Lausanne is a very steep city on Lake Geneva's north shore that, fortunately for me, has a fine Metro that moved me quickly to the two parts of the city that I wanted to explore.
This is Lausanne's lakeside district and it has a lazy, laid back feel to it.
The big "C" on the mini-island tells boaters which way the wind is blowing, good to know if you are out on Lake Geneva for a sail.
As you can see by their T-shirts, it was a scorcher today, 9ºC/48ºF.
I should have worn shorts.
A native of the Vaud canton, he was only the fourth Army officer in Swiss history to attain the rank of General.
Although Switzerland is famously neutral, during World War II General Guisan is credited with mobilizing the Swiss Army and the Swiss people in case of an invasion by Nazi Germany.
Talk about laid back . . .
My main goal in the Ouchy beach area of Lausanne was to visit the home of Baron Pierre de Coubertin's Olympic Movement.
European Museum of the Year
Great award, my Rick Steves guide book confirmed that this was a top notch, must see museum with great video clips and high-tech displays of Olympic Glory.
Well, I could at least still walk through the grounds to see some interesting artwork.
Simply, this piece celebrates the anatomical stucture of the foot of a Marathon runner.
Lee had famed runner Rick Torres in mind when he designed this work.
"The Flying Finn"
The premier distance runner of the 1920's, Nurmi won nine Gold Medals and three Silver Medals competing in the Olympiads of 1920 in Antwerp, 1924 in Paris and 1928 in Amsterdam.
He won an astounding FIVE Gold Medals in the 1924 Paris Games alone!
"The Czech Locomotive"
The next great distance runner in Olympic history, Zátopek won four Gold Medals and one Silver Medal competing in the 1948 London Games and the 1952 Helsinki Olympics.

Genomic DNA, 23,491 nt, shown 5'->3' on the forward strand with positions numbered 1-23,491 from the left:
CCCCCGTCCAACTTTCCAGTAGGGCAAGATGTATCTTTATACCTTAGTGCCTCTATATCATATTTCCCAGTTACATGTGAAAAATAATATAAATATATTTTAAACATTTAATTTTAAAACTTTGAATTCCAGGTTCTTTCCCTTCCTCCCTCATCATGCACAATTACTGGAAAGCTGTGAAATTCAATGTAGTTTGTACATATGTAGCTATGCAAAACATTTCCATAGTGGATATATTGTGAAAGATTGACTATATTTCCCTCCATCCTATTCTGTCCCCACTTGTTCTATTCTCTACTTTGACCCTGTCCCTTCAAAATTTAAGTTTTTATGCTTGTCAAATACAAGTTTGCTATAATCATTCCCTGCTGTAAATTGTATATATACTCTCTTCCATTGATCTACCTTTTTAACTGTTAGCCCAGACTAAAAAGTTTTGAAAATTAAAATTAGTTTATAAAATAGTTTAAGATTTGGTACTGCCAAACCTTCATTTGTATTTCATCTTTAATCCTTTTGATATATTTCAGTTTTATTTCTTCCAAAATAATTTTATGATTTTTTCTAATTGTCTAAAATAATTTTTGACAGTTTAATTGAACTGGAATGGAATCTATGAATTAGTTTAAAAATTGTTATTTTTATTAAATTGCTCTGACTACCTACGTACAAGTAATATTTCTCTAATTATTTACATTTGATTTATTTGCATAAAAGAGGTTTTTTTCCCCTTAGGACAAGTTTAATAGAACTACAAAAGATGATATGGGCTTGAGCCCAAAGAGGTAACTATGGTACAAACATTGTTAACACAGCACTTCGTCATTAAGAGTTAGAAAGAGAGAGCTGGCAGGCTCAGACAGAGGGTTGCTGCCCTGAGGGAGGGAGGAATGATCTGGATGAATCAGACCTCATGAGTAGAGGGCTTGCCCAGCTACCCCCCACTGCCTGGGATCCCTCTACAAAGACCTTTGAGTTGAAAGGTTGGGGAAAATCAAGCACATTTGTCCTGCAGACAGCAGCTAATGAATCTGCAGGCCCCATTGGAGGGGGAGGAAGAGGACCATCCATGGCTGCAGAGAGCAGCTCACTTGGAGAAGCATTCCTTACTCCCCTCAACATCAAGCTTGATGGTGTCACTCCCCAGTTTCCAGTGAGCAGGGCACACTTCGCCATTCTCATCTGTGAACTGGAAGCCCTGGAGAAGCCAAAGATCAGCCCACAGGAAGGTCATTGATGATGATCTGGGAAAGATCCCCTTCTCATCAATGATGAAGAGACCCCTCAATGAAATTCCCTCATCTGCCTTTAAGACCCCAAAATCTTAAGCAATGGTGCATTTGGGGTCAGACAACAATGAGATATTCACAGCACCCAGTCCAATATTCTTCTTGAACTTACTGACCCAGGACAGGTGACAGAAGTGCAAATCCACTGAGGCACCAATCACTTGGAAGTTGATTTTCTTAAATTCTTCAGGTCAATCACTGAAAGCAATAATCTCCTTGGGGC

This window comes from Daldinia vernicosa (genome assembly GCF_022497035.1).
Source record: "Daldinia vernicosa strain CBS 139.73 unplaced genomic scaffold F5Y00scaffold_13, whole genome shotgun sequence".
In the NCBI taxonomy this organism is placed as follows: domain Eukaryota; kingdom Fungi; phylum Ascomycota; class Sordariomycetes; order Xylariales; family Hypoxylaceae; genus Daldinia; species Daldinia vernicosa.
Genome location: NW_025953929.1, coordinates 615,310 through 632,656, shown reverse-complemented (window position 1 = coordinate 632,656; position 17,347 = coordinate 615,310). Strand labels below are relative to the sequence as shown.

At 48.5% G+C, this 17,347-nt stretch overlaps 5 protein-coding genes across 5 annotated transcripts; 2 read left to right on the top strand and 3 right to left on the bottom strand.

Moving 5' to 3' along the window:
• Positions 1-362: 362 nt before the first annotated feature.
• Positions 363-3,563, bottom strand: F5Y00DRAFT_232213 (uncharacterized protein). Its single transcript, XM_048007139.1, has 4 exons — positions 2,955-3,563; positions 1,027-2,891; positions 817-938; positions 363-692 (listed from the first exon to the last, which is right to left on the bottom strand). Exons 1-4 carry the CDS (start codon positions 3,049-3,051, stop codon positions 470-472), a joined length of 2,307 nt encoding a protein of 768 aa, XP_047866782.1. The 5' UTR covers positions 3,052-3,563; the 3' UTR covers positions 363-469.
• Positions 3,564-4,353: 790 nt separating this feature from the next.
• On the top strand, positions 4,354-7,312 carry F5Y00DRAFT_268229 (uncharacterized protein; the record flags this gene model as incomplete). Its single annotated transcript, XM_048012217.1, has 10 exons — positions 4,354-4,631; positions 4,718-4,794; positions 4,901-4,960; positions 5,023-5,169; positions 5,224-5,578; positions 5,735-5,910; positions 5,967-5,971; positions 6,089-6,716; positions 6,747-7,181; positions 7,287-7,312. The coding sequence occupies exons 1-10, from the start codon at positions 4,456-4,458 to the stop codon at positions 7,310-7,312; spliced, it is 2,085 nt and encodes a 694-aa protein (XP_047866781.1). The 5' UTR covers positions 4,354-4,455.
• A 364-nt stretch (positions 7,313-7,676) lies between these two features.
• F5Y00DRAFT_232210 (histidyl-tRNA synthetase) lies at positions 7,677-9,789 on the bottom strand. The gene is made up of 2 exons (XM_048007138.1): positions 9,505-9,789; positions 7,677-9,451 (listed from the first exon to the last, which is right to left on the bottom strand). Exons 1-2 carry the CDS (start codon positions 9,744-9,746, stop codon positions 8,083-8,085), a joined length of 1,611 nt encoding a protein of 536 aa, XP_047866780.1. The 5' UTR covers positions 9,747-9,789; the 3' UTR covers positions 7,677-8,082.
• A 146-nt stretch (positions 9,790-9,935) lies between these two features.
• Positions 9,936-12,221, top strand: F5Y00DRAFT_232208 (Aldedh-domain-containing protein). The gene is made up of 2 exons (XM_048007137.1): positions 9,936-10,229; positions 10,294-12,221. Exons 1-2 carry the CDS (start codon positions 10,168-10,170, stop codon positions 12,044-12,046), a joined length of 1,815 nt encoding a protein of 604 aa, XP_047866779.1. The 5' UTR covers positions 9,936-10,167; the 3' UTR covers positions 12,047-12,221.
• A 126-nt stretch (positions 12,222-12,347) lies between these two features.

He won three of his Gold Medals in Helsinki.
"The Toughest Thun Tiger of Them All"
I saw this same work on the campus of the University of Lund in Sweden.
Back on the Metro, it was time to go uphill to the historic sights of Lausanne.
This was the first thing I saw as I came out of the Lausanne-Flon Metro station.
I had to have two slices of Heaven for medicinal purposes only.
It took 30 years, 1397-1427, to build and served as the palace for the bishops of Lausanne who ruled the city. When the bishops were overthrown, the new overlords, the bailiffs of Bern, used the Château as their headquarters.
He led the fight for the independence of Lausanne and the canton of Vaud. In 1723 he would be beheaded for his efforts on the orders of the Bernese authorities.
This memorial stands on the front of the Château which now houses the seat of the cantonal leaders of Vaud.
This school's original purpose was to train a new kind of Christian leader after the Reformation. This was the first French speaking Protestant school in Switzerland founded in 1590.